KUALA LUMPUR, Jan 9 – Health Minister Dr Zaliha Mustafa is scheduled to visit the University of Oxford in the United Kingdom later this month to discuss the current state and future of Malaysia’s health care system.
The January 28 forum titled “Building A Resilient Health Care System: The Future of Medical Research Collaboration between Malaysia and UK” at the University of Oxford in England – co-organised by Clinical Research Malaysia (CRM) and Oxford University Malaysia Club – will feature talks by Dr Zaliha, Malaysian Health director-general Dr Noor Hisham Abdullah, and Oxford University associate professor of cardiovascular medicine.
“Special talks by the Minister of Health, DG of Health & Assoc Prof Dr Masliza Mahmod, alongside with forum discussing on the future of Malaysia’s health care system,” CRM tweeted today.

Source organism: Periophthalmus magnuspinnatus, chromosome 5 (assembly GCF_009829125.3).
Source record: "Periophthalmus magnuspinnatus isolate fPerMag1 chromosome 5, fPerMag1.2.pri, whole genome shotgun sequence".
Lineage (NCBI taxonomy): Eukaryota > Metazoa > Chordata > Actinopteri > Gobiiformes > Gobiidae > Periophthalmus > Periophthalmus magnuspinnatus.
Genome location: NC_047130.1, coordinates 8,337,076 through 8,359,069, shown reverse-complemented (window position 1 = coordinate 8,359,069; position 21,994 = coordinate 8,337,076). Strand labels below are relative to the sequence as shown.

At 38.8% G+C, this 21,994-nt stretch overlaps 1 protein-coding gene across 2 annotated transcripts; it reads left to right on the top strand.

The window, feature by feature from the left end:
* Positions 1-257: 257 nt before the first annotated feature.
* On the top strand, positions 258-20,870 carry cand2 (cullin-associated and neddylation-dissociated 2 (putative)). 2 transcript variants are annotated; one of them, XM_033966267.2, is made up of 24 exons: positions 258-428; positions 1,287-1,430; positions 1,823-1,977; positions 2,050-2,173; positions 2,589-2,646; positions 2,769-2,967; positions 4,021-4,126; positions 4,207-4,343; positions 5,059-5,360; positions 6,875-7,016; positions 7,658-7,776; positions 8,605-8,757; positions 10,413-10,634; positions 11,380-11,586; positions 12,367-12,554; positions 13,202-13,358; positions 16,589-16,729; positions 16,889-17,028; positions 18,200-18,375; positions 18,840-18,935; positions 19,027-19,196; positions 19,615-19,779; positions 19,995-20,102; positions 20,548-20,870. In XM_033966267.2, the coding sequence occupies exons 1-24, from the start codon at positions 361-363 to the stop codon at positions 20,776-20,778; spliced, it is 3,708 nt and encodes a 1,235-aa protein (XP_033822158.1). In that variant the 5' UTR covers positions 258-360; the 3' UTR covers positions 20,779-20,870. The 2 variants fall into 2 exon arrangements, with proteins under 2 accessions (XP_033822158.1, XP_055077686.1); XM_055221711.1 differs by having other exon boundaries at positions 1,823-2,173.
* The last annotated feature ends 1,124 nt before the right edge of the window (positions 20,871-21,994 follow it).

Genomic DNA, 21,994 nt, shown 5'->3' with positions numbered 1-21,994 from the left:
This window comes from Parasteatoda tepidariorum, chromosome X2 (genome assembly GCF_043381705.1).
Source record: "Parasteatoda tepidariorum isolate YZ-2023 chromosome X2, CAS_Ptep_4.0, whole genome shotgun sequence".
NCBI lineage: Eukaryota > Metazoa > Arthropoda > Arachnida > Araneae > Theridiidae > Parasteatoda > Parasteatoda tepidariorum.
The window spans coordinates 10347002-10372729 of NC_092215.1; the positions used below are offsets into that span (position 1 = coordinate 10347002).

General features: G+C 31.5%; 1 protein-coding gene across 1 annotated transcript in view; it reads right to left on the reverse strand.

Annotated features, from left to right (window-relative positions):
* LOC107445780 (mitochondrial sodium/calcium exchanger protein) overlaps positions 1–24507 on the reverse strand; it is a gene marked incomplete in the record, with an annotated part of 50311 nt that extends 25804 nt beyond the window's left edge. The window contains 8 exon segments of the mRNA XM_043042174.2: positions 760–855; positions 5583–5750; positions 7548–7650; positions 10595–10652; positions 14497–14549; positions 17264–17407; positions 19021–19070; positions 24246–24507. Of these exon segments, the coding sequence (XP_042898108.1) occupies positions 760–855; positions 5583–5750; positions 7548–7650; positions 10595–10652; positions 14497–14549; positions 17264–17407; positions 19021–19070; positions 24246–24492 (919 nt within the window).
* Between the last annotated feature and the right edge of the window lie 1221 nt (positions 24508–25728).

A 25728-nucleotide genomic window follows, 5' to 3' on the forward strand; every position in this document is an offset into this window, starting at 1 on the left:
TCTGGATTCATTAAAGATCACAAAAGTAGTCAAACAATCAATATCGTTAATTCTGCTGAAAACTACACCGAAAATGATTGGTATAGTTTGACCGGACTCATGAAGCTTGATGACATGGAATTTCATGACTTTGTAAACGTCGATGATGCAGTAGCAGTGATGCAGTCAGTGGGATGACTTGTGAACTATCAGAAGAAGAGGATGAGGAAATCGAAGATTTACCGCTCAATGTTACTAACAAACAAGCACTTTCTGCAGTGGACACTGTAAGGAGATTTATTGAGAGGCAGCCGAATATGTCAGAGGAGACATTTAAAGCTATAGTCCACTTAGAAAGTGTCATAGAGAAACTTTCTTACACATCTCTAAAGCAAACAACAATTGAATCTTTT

An invite by Oxford University Malaysia Club to the event posted on Facebook last January 7 described the forum at Corpus Christi College as an “event to discuss the current state and potential future of the Malaysian health care system, bringing together current leaders in the field as well as inspiring and directing the next generation looking to shape the future of our nation’s health care”.
The online sign-up sheet for the event, accessed by CodeBlue this morning, said that the event has been “oversubscribed”, with no more places left.
Dr Zaliha has yet to announce any public discussions on the state of the Malaysian health care system that is similar to the UK’s NHS crisis, as Malaysian patients are stranded for days in emergency departments and doctors across hospitals and public health clinics increasingly complain of being overworked and underpaid.
A month into the job, the health minister has only held private meetings with the Malaysian Medical Association and the Association of Private Hospitals Malaysia.
In her Amanat 2023 address to Ministry of Health (MOH) staff last Friday, Dr Zaliha proposed extending operating hours at Klinik Kesihatan to relieve the overcrowding of emergency rooms, sparking anger from government doctors who say that staff at public health clinics are already overworked.